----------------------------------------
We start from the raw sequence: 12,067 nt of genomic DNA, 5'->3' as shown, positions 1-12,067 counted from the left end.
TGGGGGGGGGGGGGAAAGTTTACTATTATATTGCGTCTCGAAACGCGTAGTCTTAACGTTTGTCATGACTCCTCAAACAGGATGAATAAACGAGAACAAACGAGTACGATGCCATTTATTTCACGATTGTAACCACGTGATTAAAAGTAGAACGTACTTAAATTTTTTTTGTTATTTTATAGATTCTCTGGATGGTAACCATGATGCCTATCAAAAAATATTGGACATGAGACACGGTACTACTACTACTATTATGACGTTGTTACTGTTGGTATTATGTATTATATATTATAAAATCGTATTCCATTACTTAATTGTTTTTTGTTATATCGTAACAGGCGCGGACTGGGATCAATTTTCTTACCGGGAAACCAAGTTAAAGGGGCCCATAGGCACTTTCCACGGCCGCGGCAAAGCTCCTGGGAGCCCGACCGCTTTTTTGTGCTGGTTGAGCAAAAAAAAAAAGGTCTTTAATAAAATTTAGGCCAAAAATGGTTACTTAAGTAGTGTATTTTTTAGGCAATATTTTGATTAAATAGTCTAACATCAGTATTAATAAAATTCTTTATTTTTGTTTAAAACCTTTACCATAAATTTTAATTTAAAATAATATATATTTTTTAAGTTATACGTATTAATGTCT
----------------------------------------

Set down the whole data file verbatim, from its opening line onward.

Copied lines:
We start from the raw sequence: 12,067 nt of genomic DNA, 5'->3' as shown, positions 1-12,067 counted from the left end.
TGGGGGGGGGGGGGAAAGTTTACTATTATATTGCGTCTCGAAACGCGTAGTCTTAACGTTTGTCATGACTCCTCAAACAGGATGAATAAACGAGAACAAACGAGTACGATGCCATTTATTTCACGATTGTAACCACGTGATTAAAAGTAGAACGTACTTAAATTTTTTTTGTTATTTTATAGATTCTCTGGATGGTAACCATGATGCCTATCAAAAAATATTGGACATGAGACACGGTACTACTACTACTATTATGACGTTGTTACTGTTGGTATTATGTATTATATATTATAAAATCGTATTCCATTACTTAATTGTTTTTTGTTATATCGTAACAGGCGCGGACTGGGATCAATTTTCTTACCGGGAAACCAAGTTAAAGGGGCCCATAGGCACTTTCCACGGCCGCGGCAAAGCTCCTGGGAGCCCGACCGCTTTTTTGTGCTGGTTGAGCAAAAAAAAAAAGGTCTTTAATAAAATTTAGGCCAAAAATGGTTACTTAAGTAGTGTATTTTTTAGGCAATATTTTGATTAAATAGTCTAACATCAGTATTAATAAAATTCTTTATTTTTGTTTAAAACCTTTACCATAAATTTTAATTTAAAATAATATATATTTTTTAAGTTATACGTATTAATGTCT